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Lawsuit filed over Trump slate of electors in Wisconsin, which Biden won

Republicans “caused significant harm" by trying to have their alternate slate of electoral votes counted, the lawsuit says.

Two members of the electoral college from Wisconsin filed a lawsuit Tuesday against 10 Republicans who claimed they were the duly elected presidential electors from the state in 2020, even though Joe Biden won the popular vote there.

It appeared to be the first legal action against Republicans in the battleground states where supporters of former President Donald Trump sent in what they claimed were electoral votes for him, despite Biden’s statewide electoral victories. Trump urged Vice President Mike Pence to honor the Republican slates on Jan. 6 when Congress met to count the electoral votes, but Pence declined to do so. 

The lawsuit, filed in state court in Wisconsin, argues that even though the Republicans were unsuccessful in having their alternate slate of electoral votes counted, “they caused significant harm simply by trying, and there is every reason to believe that they will try again if given the opportunity.”

The suit alleges that the Republican electors violated several state and federal laws. “Thus far, however, none of the fraudulent electors has been held accountable," it reads. "This lawsuit seeks to change that.”

Certificates purporting to be from Trump electors were sent to Washington by Republicans in Wisconsin and six other states — Arizona, Georgia, Michigan, New Mexico, Nevada and Pennsylvania. Because Biden won the popular vote in those winner-take-all states, only electoral votes for him could officially be submitted and counted.

The submissions from New Mexico and Pennsylvania contained a disclaimer saying the electoral votes should be counted if courts later determined that they were, in fact, the qualified electors from their states. No such court determinations were ever made.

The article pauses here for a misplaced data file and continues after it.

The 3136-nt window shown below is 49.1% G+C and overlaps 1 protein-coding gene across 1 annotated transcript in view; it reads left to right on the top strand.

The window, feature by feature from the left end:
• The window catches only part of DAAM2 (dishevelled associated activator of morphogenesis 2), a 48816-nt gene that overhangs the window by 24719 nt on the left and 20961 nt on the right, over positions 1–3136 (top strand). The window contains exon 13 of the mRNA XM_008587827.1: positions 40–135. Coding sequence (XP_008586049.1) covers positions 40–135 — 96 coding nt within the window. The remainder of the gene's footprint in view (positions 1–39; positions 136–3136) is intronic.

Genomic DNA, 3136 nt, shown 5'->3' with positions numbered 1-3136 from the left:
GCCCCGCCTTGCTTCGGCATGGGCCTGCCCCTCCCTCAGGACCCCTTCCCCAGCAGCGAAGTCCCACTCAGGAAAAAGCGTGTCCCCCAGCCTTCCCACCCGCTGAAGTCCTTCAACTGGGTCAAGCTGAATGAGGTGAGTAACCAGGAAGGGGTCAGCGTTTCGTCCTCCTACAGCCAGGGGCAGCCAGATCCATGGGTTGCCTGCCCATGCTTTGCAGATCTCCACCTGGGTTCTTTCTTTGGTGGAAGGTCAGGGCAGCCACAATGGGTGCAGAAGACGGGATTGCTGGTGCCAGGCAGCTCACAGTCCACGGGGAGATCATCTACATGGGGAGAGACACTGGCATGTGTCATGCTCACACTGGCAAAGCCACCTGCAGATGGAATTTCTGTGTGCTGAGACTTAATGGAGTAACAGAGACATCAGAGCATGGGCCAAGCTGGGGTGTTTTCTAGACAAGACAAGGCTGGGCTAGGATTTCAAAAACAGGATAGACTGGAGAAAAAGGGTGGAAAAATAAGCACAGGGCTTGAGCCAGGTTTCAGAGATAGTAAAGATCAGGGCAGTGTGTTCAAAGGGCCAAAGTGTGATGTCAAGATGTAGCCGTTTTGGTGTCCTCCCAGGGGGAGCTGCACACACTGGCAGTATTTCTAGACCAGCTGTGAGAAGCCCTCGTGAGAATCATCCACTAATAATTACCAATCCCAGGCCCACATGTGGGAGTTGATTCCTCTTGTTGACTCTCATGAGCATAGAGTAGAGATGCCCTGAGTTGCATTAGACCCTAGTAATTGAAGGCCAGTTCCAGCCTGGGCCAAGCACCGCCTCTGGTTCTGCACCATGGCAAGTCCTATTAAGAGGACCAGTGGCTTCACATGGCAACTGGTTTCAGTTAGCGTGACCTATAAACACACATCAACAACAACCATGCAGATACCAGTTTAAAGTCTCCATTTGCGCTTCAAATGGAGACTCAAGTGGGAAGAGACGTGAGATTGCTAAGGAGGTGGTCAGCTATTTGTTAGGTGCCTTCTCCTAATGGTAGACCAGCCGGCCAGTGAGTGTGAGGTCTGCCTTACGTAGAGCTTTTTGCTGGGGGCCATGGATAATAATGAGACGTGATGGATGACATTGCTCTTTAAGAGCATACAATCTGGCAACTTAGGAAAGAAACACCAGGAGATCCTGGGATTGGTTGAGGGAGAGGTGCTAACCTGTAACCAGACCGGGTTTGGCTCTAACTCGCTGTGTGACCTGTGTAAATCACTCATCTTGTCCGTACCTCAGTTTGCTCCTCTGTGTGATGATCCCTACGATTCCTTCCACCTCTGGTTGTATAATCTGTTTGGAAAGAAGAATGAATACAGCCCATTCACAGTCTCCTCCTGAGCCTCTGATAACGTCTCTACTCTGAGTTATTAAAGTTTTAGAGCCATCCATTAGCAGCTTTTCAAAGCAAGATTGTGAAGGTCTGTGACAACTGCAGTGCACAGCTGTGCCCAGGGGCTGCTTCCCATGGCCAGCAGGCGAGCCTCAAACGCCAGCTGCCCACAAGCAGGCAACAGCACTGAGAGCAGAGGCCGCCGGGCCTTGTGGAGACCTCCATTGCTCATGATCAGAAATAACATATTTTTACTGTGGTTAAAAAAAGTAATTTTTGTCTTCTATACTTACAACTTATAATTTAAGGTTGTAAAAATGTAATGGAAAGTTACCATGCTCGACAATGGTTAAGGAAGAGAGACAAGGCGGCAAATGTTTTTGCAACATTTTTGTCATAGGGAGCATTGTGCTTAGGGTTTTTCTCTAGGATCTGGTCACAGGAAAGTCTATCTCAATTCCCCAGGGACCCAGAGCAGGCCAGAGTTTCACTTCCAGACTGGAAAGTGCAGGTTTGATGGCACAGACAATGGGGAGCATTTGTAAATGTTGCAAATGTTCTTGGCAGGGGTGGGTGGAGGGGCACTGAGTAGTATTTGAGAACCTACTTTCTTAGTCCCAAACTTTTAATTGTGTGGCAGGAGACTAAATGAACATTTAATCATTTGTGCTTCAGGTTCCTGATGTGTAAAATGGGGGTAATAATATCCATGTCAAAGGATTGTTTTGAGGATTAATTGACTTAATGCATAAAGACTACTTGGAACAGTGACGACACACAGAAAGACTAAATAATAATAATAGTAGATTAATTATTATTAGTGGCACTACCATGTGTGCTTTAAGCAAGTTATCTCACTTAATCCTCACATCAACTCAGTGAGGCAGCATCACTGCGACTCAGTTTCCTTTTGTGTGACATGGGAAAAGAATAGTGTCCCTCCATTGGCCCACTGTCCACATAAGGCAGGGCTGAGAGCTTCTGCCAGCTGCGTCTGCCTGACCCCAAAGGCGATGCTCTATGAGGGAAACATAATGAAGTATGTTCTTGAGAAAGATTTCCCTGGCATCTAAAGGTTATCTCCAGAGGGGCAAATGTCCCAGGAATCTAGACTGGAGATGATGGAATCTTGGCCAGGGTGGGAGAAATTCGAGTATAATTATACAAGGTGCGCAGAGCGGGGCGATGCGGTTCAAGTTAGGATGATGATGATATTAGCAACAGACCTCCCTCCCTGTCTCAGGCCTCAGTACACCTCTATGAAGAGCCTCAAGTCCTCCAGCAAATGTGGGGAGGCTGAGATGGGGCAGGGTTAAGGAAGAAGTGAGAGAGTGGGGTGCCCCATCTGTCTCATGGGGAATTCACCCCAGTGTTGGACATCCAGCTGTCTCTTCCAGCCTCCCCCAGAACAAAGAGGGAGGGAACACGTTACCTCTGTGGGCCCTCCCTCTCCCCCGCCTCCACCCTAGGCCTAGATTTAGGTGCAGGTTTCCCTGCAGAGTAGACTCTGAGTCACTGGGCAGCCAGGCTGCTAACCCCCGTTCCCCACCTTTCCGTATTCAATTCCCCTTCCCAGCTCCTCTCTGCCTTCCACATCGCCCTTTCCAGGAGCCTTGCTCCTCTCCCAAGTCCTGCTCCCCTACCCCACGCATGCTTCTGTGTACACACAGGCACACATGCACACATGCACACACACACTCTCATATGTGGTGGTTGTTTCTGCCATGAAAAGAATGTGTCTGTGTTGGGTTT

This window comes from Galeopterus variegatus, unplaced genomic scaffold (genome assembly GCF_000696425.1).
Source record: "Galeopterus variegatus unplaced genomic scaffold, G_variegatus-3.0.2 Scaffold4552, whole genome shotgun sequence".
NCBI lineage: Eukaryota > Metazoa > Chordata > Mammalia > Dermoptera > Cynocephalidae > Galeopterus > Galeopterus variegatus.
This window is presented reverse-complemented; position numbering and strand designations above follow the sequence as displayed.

The lawsuit filed Tuesday in Wisconsin alleges the Republicans had no legal power to take any of the actions they pursued after Biden was declared the winner. They had no authority to meet at the state Capitol, cast their votes for Trump, or send a certificate of those votes to Washington, the suit states. 

The lawsuit on behalf of the Wisconsin presidential electors was filed by the Institute for Constitutional Advocacy and Protection at Georgetown University in Washington, D.C., and Law Forward, a public interest law firm in Madison.

“The individuals named in this case schemed to hijack Wisconsin’s role in selecting the president of the United States and to override the will of the voters,” said Jeff Mandell, president and lead counsel at Law Forward. “We must hold them accountable for their illegal, unprecedented, and profoundly anti-democratic actions.”

Attorneys general from Michigan and New Mexico earlier this year referred the results of their own investigations to the Justice Department and suggested that submitting the Trump slates might have violated federal law. Lisa Monaco, the deputy attorney general, has said the allegations are under review. 

Separately, the House committee investigating the Jan. 6 Capitol riot is looking into whether there was a coordinated plan to send in the Trump electoral votes from those seven states. It has issued subpoenas to Republicans involved in the effort.

“We’re seeking records and testimony from former campaign officials and other individuals in various states who we believe have relevant information about the planning and implementation of those plans,” said the committee’s chairman, Rep. Bennie Thompson, a Democrat of Mississippi.